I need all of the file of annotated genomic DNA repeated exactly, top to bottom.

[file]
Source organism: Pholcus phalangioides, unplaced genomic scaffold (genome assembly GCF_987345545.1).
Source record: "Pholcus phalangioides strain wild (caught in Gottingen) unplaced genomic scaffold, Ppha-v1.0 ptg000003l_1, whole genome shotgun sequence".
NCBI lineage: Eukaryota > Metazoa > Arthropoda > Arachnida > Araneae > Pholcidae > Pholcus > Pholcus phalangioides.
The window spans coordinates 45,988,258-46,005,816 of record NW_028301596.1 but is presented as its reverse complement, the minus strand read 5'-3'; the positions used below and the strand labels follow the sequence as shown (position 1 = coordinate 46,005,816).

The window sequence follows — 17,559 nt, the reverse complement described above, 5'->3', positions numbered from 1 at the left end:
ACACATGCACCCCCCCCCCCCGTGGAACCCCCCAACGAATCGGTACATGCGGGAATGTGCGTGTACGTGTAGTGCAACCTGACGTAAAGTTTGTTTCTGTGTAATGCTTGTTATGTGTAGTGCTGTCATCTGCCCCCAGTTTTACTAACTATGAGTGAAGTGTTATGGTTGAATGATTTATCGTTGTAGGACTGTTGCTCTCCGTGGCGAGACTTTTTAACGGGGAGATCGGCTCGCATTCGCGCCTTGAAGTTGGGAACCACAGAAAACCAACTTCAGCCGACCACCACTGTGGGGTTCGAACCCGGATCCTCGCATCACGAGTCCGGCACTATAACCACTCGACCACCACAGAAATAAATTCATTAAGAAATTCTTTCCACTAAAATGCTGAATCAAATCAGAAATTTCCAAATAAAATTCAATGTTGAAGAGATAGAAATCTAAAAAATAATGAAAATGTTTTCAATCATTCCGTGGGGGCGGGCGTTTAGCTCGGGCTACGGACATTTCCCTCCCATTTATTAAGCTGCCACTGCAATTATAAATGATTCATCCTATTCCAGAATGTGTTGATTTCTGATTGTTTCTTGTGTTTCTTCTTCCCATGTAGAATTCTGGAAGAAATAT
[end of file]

Source organism: Pholcus phalangioides, unplaced genomic scaffold (genome assembly GCF_987345545.1).
Source record: "Pholcus phalangioides strain wild (caught in Gottingen) unplaced genomic scaffold, Ppha-v1.0 ptg000003l_1, whole genome shotgun sequence".
NCBI lineage: Eukaryota > Metazoa > Arthropoda > Arachnida > Araneae > Pholcidae > Pholcus > Pholcus phalangioides.
The window spans coordinates 45,988,258-46,005,816 of record NW_028301596.1 but is presented as its reverse complement, the minus strand read 5'-3'; the positions used below and the strand labels follow the sequence as shown (position 1 = coordinate 46,005,816).

The window sequence follows — 17,559 nt, the reverse complement described above, 5'->3', positions numbered from 1 at the left end:
ACACATGCACCCCCCCCCCCCGTGGAACCCCCCAACGAATCGGTACATGCGGGAATGTGCGTGTACGTGTAGTGCAACCTGACGTAAAGTTTGTTTCTGTGTAATGCTTGTTATGTGTAGTGCTGTCATCTGCCCCCAGTTTTACTAACTATGAGTGAAGTGTTATGGTTGAATGATTTATCGTTGTAGGACTGTTGCTCTCCGTGGCGAGACTTTTTAACGGGGAGATCGGCTCGCATTCGCGCCTTGAAGTTGGGAACCACAGAAAACCAACTTCAGCCGACCACCACTGTGGGGTTCGAACCCGGATCCTCGCATCACGAGTCCGGCACTATAACCACTCGACCACCACAGAAATAAATTCATTAAGAAATTCTTTCCACTAAAATGCTGAATCAAATCAGAAATTTCCAAATAAAATTCAATGTTGAAGAGATAGAAATCTAAAAAATAATGAAAATGTTTTCAATCATTCCGTGGGGGCGGGCGTTTAGCTCGGGCTACGGACATTTCCCTCCCATTTATTAAGCTGCCACTGCAATTATAAATGATTCATCCTATTCCAGAATGTGTTGATTTCTGATTGTTTCTTGTGTTTCTTCTTCCCATGTAGAATTCTGGAAGAAATAT